Fake Blood and Dungeon Walls: A Very Metal Case Study in Experiential Branding
Are you familiar with the metal band Gwar? If not, the bar dedicated to them in Richmond, VA, might not make any sense to you. But for fans, it's a shrine to the costumed heroes of theatrical rock.
GWAR is known for the members' outrageous and intricate costumes, the characters' backstories and lore, and an over-the-top live show that can leave your clothing ruined by the night's end.
So, if you're designing a bar meant to celebrate a band like that, how do you use decorations and installations to accurately capture the band's unique vibe?
A writer in SPIN Magazine recently took the trip to the Richmond bar, and an article shows images like blood-splattered floors, metal fencing, monstrous signage, and other very on-brand decorations.
Every visionary metal band/art collective needs a bar of their own, don’t they?l
The @gwar Bar is an inspiration to flesh-eating metal bands everywherehttps://t.co/VsN3fLQ4E4
— SPIN (@SPIN) April 10, 2023
In terms of menu items, there are specialty drinks like the "Blood Geyser" Gear-themed beer, or the Ragnarök Rye whiskey, which retails at more than $100 per bottle.
During the pandemic, the walls were decorated to look like dungeon walls. And the members come and go, borrowing and dropping off memorabilia, costume items, and props as they see fit, turning it into a rotating museum as much as a night out.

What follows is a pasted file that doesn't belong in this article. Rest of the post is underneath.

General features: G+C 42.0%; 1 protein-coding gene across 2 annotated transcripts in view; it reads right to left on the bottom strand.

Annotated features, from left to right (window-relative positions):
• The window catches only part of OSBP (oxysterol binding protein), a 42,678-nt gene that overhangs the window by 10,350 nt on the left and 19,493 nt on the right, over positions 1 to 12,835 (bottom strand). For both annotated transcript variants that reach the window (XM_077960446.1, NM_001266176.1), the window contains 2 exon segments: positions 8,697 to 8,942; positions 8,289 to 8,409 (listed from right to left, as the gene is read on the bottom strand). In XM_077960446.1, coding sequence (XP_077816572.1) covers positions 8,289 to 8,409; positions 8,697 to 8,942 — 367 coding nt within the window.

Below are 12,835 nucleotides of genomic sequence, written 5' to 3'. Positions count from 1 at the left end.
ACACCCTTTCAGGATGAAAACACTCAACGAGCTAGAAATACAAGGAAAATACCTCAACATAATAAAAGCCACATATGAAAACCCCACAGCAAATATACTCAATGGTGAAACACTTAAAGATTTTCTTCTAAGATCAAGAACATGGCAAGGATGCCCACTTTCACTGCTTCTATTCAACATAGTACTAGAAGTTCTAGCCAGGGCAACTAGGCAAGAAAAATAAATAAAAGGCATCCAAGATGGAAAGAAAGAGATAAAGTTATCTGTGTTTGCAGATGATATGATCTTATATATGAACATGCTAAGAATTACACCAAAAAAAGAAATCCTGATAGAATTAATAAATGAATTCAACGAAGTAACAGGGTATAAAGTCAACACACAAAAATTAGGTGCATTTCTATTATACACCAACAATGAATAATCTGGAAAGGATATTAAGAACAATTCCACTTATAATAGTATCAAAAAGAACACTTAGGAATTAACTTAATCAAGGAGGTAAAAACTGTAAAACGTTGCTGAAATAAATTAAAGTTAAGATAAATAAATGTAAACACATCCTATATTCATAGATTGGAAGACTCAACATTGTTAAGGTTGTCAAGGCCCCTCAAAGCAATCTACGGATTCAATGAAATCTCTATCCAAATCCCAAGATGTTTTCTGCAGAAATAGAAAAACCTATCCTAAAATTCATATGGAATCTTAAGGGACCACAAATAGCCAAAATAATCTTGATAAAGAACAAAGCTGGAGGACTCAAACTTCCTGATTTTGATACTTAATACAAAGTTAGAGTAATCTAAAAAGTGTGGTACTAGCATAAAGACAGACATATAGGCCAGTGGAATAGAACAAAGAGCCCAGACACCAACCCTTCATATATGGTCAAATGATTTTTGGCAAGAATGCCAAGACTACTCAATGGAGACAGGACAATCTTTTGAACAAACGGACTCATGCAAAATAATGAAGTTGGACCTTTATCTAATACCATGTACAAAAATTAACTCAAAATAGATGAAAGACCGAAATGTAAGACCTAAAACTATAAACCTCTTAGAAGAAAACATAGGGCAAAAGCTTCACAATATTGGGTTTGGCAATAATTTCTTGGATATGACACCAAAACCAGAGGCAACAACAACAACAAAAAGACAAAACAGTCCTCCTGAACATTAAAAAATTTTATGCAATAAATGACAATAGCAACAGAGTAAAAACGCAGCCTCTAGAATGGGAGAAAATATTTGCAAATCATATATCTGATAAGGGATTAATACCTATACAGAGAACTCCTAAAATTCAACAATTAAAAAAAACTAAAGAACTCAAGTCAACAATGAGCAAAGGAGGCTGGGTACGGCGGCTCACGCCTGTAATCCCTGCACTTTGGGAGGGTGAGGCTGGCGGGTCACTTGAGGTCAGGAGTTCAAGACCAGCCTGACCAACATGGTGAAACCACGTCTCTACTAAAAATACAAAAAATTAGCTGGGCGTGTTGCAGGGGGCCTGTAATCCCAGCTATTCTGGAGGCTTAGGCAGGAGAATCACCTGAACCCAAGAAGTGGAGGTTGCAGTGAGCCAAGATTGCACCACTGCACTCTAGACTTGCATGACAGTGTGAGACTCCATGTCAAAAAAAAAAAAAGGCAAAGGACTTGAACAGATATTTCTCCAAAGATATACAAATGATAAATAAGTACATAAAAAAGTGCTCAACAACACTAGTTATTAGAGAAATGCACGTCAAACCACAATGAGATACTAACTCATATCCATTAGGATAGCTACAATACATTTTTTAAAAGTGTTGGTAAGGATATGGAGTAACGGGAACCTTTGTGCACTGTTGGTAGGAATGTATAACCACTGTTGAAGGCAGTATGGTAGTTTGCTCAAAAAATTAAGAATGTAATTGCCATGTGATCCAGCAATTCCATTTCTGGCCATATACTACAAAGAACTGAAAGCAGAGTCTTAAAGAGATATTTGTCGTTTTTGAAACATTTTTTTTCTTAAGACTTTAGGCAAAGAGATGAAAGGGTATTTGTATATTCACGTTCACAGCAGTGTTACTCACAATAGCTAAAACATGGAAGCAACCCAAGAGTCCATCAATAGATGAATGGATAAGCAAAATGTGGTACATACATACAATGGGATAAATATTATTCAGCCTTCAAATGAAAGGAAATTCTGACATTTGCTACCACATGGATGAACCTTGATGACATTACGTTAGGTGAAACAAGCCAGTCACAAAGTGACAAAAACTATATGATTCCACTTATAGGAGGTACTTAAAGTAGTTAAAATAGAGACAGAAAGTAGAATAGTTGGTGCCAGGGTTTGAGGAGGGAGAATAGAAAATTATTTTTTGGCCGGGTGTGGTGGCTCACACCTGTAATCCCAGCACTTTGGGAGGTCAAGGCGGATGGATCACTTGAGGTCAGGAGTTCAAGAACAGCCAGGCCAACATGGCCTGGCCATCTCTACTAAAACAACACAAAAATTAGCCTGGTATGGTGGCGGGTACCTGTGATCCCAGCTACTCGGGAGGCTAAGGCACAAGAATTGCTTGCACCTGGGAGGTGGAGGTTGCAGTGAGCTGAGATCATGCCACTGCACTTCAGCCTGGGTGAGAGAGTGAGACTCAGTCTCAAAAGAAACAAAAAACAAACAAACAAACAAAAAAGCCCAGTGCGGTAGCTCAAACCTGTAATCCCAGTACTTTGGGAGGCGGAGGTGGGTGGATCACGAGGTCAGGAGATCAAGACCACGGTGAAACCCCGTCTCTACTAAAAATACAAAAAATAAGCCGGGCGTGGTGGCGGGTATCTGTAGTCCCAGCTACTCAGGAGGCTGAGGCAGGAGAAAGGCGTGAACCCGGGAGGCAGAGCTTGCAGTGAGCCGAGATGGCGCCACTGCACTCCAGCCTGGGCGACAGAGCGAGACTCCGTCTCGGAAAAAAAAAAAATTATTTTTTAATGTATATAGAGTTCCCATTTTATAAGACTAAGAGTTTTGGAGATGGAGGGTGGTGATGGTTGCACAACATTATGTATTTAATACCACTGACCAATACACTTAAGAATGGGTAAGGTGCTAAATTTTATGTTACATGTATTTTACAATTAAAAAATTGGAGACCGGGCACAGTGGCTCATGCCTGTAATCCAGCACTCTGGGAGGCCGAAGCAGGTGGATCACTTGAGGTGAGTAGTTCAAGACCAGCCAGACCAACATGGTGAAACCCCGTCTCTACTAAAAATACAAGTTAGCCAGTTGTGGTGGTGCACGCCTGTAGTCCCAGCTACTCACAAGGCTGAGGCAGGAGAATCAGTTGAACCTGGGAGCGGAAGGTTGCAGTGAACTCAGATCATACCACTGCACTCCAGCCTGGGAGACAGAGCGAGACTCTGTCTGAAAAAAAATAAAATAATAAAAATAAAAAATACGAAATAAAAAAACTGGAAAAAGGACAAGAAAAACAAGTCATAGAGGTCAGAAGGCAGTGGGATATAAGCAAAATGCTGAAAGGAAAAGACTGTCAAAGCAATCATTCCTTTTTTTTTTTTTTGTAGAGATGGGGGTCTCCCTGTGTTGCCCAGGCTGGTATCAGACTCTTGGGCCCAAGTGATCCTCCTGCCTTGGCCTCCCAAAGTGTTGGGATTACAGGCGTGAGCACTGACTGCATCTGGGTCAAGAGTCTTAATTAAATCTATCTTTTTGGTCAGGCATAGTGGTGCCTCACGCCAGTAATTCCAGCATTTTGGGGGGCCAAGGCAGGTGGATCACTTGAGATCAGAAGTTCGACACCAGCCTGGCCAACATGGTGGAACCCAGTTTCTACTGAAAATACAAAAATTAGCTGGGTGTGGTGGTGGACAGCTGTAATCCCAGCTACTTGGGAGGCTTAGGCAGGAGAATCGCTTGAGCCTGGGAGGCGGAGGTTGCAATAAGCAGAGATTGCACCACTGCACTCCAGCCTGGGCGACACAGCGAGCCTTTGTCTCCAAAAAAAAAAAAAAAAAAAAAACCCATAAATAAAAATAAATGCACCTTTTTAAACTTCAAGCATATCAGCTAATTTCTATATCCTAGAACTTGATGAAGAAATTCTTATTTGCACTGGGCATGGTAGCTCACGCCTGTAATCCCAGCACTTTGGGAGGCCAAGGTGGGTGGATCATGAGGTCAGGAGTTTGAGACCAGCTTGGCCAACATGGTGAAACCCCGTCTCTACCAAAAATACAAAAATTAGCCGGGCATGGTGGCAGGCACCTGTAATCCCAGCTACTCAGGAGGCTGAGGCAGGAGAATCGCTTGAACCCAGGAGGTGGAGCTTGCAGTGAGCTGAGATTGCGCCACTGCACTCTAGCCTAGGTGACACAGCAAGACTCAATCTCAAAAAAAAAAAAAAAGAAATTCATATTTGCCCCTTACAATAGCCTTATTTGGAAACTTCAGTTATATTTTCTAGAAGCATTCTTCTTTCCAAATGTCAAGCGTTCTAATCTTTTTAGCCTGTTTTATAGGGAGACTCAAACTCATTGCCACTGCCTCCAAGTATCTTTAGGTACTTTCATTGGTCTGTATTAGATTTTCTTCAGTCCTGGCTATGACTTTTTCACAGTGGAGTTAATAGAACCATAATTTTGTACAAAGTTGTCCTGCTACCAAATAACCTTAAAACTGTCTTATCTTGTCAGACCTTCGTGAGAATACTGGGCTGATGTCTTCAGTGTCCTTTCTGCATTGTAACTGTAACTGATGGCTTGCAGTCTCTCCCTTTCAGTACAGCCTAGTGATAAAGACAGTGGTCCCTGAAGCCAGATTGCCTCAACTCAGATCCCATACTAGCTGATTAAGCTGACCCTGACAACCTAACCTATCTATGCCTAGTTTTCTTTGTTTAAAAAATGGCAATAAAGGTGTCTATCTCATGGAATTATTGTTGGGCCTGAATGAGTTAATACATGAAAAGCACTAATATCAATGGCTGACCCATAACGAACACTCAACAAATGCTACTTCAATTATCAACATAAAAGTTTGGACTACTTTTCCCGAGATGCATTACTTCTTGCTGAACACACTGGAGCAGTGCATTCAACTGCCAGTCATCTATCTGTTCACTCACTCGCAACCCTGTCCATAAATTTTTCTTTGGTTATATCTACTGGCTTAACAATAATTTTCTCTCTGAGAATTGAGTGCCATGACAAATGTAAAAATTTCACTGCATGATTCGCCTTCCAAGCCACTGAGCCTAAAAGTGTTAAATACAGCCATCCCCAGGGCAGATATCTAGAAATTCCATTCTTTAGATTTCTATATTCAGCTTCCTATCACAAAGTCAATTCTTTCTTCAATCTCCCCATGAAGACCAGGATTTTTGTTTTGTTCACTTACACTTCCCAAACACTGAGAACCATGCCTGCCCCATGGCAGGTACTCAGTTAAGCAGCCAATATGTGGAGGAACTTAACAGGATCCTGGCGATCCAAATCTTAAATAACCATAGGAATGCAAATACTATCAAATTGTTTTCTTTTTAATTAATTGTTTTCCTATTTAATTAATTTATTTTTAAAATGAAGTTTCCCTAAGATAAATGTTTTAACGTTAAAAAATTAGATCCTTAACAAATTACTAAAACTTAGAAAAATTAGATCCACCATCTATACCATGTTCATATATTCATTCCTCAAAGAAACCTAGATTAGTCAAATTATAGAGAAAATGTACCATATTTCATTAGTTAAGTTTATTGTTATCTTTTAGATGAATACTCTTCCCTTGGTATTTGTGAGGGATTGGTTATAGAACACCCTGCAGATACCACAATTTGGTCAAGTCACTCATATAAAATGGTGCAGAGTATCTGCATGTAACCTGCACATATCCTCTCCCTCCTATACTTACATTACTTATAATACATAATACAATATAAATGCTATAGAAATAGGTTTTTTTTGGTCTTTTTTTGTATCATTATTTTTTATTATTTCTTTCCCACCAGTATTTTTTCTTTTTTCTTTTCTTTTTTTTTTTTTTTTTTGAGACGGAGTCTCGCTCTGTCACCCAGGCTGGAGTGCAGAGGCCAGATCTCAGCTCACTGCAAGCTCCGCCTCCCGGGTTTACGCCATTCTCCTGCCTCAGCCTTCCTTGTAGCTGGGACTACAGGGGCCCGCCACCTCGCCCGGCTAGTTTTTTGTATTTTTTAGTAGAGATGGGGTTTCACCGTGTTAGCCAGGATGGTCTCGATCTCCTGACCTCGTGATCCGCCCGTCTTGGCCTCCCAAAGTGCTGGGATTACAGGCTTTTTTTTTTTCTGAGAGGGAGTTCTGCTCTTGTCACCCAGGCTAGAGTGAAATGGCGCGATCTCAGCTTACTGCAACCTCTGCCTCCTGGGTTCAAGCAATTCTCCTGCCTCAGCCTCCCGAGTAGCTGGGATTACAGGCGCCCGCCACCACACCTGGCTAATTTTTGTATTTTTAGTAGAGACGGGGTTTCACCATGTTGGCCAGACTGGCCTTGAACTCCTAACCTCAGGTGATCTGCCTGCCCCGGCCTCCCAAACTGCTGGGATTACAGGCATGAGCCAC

This is, of course, an extreme case in decoration. But, it's a case study nonetheless in capturing a certain brand aesthetic and turning it into an immersive experiences. Brands have been going beyond just signage and T-shirts for their promotional events, so maybe they can take a page from Gwar's book here. Also, musical artists and bands have been going beyond their own typical branding playbooks, so this shows where there's room for even more creativity in music marketing.
You just don't have to use as much fake blood in your own promos if you don't want to.
Brendan Menapace is the senior digital editor for Promo Marketing. While writing and editing stories come naturally to him, writing his own bio does not.